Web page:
India’s illegal wealth abroad is not just an issue of tax evasion

Though not a part of the UPA government’s agenda for the first 100 days, the issue of illegal money in tax havens like Switzerland has fortunately not been brushed under the carpet post-elections.

The finance ministry has indicated it is taking steps to recover the amounts and also said the government of Germany has given a list of names of those whose money is lying in the LGT Bank of Liechtenstein. The response also shows steps have been taken in the case of Pune stud farm owner Hasan Ali Khan’s illegal transactions through the UBS Bank of Switzerland.

Interestingly, the response of the Union government in the SC indicates that tax demands of Rs 71,848 crore have been raised against the said person, his wife and other associates. If this were the tax demand, the income on which it is raised may be more than Rs 1.5 lakh crore, taking into account compounding, penalty etc. This is a mind-boggling figure, given that our national income for this year is about Rs 50 lakh crore. But something more interesting has been reported.

“Swiss authorities told an Indian news magazine that Indian authorities submitted in the case of Hassan Ali Khan, who has a Swiss bank account, a request in January 2007 for legal assistance to the Federal Office of Justice. Swiss authorities, upon domestic inquiry, found that the banking information provided with the request for legal assistance contained ‘forged documents’.

Swiss authorities want to provide further assistance in that case if the Indian authorities could satisfy the Swiss government’s demand to establish dual criminality — what is crime in India is a crime in Switzerland. The Swiss also wanted to know whether the offence was an object of Indian money-laundering. Since April 2007, the Indian government has not responded,” it was reported.

The Indian government says it cannot disclose the names provided by Germany as they have been obtained under the Double Taxation Treaty but it has initiated proceedings against the accountholders under tax laws.

This begs the question — why did the government of India ask information under the Double Taxation Treaty when the LGT Bank issue doesn’t have any link to that? Besides, where is the question of confidentiality when dealing with criminals? Germany has released its own list; how then is it asking India not to release it?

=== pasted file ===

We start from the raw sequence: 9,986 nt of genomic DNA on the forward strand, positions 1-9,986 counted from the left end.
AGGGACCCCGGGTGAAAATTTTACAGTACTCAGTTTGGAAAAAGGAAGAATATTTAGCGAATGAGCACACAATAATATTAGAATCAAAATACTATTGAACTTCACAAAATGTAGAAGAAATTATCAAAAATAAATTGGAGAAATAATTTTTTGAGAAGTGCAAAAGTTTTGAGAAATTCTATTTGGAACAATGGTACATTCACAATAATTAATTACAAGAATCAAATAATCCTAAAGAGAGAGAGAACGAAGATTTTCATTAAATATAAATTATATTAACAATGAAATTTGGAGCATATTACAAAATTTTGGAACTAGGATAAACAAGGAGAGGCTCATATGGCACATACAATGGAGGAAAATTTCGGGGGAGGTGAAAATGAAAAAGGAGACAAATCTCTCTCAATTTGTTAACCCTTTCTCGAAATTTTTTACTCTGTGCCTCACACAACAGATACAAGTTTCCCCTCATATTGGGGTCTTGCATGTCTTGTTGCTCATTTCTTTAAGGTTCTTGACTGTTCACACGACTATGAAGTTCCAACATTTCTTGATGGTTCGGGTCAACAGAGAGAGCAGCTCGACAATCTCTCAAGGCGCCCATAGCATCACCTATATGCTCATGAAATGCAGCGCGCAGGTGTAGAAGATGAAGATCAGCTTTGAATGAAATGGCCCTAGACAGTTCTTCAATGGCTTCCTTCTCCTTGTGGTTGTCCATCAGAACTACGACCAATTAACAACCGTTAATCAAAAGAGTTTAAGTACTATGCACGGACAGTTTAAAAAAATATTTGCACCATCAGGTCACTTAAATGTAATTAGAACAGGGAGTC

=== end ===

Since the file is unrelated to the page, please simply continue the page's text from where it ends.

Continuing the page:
A report in a financial daily said out of 50 names in the LGT Bank list, 25 were from Mumbai, none being big industrialists or well-known individuals. Not surprising — big industrialists and politicians will hardly hold these accounts under their names.

They will be under benami names. Tax authorities have reopened the assessment of all the 25 tax evaders under section 148 of the Income Tax Act. This implies that the government is treating the case only as tax evasion and not as capital flight and corruption. These are international crooks that have deprived India of huge resources by capital flight. This can be equated with financial terrorism.

Tax havens are against transparency. There are concerns that a lot of money is being generated through bribery, receipt of kickbacks, drug-backs, drug-trafficking, insider trading, embezzlement, computer fraud, under invoicing, and other scams, all of which have a major impact on common people.

Ill-gotten money can be laundered through companies floated in tax havens. If a terror outfits decides to transfer resources to India from Monaco or Luxemburg, or some of the islands in the Caribbean Sea, or some dot-like country in Micronesia or Polynesia, it can adopt a simple strategy. Its investment manager can structure some device or product for transferring resources into the target country, maybe through a subsidiary or a conduit company in a tax haven.

Some check was being done when income tax authorities investigated the cases of the non-residents to see the profile of the real operators and beneficiaries to prevent persons of the third states from taking advantage of bilateral treaties. The effect of Circular No. 789, issued by the Central Board of Direct Taxes in 2000, is to subvert this check. The circular made the Certificate of Residence granted by a tax haven government conclusive for two things
(i) the authenticity of the fact of residency
(ii) the beneficial ownership of income

Due to the mandatory directive, income tax authorities won’t be able to know the real operators and income earners. Terrorism can flourish under such circumstances. Those who issued this circular didn’t seem to have thought they were unwittingly facilitating terrorism and anti-India activities.

It was recently reported that Citibank was told to suspend retail sales over money-laundering in Japan. It was suspected that the bank has allowed ‘anti-social’ bodies to open several hundred accounts. Recently, the US media reported on Saudi money being used to finance terror outfits in Bosnia and Pakistan possibly using tax havens as conduits. These should make us much more alert as we are the worst-affected by terrorism.

India should move the UN Security Council and other multilateral bodies to close these tax jurisdictions. The sooner, the better.


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